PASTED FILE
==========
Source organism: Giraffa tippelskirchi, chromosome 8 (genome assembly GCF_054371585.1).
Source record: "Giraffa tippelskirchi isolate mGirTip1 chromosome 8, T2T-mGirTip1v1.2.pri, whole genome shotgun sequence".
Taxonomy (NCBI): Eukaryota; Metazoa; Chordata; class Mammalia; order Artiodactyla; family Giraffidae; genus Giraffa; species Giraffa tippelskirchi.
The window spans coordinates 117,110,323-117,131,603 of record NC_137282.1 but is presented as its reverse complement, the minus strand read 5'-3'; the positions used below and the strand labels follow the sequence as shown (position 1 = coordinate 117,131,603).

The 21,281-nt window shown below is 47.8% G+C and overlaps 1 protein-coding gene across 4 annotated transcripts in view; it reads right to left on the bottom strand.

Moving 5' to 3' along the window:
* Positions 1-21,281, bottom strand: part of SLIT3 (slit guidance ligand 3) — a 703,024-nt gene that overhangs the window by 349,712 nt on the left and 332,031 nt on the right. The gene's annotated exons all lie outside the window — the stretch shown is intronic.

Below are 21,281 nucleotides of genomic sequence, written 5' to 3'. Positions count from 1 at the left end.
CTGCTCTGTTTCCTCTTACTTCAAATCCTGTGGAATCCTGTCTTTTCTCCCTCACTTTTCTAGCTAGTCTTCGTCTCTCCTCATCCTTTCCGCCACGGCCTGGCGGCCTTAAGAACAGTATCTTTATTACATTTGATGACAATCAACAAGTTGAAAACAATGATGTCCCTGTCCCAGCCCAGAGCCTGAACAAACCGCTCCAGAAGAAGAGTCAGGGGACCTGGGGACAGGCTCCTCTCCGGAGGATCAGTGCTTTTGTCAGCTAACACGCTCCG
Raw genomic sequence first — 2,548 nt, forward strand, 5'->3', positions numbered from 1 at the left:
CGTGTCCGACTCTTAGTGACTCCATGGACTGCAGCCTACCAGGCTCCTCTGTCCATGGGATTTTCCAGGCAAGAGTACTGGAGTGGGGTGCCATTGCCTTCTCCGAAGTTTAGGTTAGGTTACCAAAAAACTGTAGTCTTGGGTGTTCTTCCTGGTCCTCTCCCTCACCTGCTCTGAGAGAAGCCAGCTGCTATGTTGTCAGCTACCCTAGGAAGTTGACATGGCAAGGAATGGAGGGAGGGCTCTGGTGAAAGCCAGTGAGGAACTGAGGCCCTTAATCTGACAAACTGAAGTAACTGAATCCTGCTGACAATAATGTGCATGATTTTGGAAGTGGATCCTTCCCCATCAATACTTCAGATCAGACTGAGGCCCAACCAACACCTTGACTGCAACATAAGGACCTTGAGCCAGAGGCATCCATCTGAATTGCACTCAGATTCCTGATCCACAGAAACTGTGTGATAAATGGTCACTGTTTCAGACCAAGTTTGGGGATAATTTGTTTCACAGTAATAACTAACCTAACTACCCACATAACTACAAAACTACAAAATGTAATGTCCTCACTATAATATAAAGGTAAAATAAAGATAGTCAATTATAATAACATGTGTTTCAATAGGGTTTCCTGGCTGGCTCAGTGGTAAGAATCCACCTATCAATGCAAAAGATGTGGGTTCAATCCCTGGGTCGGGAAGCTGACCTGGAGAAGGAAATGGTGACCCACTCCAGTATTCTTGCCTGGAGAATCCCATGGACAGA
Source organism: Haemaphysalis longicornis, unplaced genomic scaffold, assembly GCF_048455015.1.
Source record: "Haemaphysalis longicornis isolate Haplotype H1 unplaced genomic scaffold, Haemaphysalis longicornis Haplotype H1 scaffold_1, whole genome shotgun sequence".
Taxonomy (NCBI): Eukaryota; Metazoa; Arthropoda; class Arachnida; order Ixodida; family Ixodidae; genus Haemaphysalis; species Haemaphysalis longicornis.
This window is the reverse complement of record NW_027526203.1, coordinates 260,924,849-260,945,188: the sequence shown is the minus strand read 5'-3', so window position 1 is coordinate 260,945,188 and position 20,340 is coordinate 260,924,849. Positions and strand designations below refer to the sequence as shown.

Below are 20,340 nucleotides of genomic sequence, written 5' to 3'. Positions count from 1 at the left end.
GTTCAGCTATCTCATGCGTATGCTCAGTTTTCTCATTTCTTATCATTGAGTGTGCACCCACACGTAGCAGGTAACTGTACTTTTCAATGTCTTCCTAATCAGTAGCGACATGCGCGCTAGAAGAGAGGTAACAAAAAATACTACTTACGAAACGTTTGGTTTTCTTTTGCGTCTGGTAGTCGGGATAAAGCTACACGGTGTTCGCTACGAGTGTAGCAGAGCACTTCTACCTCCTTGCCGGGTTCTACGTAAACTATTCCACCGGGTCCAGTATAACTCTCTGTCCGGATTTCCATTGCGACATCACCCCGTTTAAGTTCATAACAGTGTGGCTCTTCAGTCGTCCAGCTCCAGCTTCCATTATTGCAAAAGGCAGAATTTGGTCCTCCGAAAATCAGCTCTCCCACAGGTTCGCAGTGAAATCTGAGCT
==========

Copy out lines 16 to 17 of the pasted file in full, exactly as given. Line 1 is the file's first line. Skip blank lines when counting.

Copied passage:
Below are 20,340 nucleotides of genomic sequence, written 5' to 3'. Positions count from 1 at the left end.
GTTCAGCTATCTCATGCGTATGCTCAGTTTTCTCATTTCTTATCATTGAGTGTGCACCCACACGTAGCAGGTAACTGTACTTTTCAATGTCTTCCTAATCAGTAGCGACATGCGCGCTAGAAGAGAGGTAACAAAAAATACTACTTACGAAACGTTTGGTTTTCTTTTGCGTCTGGTAGTCGGGATAAAGCTACACGGTGTTCGCTACGAGTGTAGCAGAGCACTTCTACCTCCTTGCCGGGTTCTACGTAAACTATTCCACCGGGTCCAGTATAACTCTCTGTCCGGATTTCCATTGCGACATCACCCCGTTTAAGTTCATAACAGTGTGGCTCTTCAGTCGTCCAGCTCCAGCTTCCATTATTGCAAAAGGCAGAATTTGGTCCTCCGAAAATCAGCTCTCCCACAGGTTCGCAGTGAAATCTGAGCT